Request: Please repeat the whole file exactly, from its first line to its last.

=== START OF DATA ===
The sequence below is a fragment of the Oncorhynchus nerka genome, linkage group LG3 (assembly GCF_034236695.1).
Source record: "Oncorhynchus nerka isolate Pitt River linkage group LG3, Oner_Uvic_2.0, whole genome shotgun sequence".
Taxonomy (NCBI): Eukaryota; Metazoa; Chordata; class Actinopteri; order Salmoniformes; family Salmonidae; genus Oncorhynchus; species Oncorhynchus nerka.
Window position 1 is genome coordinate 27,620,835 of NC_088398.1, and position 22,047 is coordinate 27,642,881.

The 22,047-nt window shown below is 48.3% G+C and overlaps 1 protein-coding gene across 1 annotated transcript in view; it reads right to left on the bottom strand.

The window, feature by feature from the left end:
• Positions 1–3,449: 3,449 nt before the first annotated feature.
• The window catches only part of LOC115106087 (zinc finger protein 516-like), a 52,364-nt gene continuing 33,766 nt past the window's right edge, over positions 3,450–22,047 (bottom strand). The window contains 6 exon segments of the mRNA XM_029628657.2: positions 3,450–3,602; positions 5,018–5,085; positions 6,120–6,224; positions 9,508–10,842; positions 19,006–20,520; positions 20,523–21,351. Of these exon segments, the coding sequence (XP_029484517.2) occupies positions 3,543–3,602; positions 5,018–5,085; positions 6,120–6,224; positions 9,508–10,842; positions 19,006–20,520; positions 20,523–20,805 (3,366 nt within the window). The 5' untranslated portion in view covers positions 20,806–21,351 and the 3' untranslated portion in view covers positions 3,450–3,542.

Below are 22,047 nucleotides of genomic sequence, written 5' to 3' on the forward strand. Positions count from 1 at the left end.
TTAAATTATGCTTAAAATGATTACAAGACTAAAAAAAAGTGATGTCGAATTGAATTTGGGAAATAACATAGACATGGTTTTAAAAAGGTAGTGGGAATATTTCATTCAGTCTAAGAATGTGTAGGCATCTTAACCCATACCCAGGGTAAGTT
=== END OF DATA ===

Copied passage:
The sequence below is a fragment of the Oncorhynchus nerka genome, linkage group LG3 (assembly GCF_034236695.1).
Source record: "Oncorhynchus nerka isolate Pitt River linkage group LG3, Oner_Uvic_2.0, whole genome shotgun sequence".
Taxonomy (NCBI): Eukaryota; Metazoa; Chordata; class Actinopteri; order Salmoniformes; family Salmonidae; genus Oncorhynchus; species Oncorhynchus nerka.
Window position 1 is genome coordinate 27,620,835 of NC_088398.1, and position 22,047 is coordinate 27,642,881.

The 22,047-nt window shown below is 48.3% G+C and overlaps 1 protein-coding gene across 1 annotated transcript in view; it reads right to left on the bottom strand.

The window, feature by feature from the left end:
• Positions 1–3,449: 3,449 nt before the first annotated feature.
• The window catches only part of LOC115106087 (zinc finger protein 516-like), a 52,364-nt gene continuing 33,766 nt past the window's right edge, over positions 3,450–22,047 (bottom strand). The window contains 6 exon segments of the mRNA XM_029628657.2: positions 3,450–3,602; positions 5,018–5,085; positions 6,120–6,224; positions 9,508–10,842; positions 19,006–20,520; positions 20,523–21,351. Of these exon segments, the coding sequence (XP_029484517.2) occupies positions 3,543–3,602; positions 5,018–5,085; positions 6,120–6,224; positions 9,508–10,842; positions 19,006–20,520; positions 20,523–20,805 (3,366 nt within the window). The 5' untranslated portion in view covers positions 20,806–21,351 and the 3' untranslated portion in view covers positions 3,450–3,542.

Below are 22,047 nucleotides of genomic sequence, written 5' to 3' on the forward strand. Positions count from 1 at the left end.
TTAAATTATGCTTAAAATGATTACAAGACTAAAAAAAAGTGATGTCGAATTGAATTTGGGAAATAACATAGACATGGTTTTAAAAAGGTAGTGGGAATATTTCATTCAGTCTAAGAATGTGTAGGCATCTTAACCCATACCCAGGGTAAGTT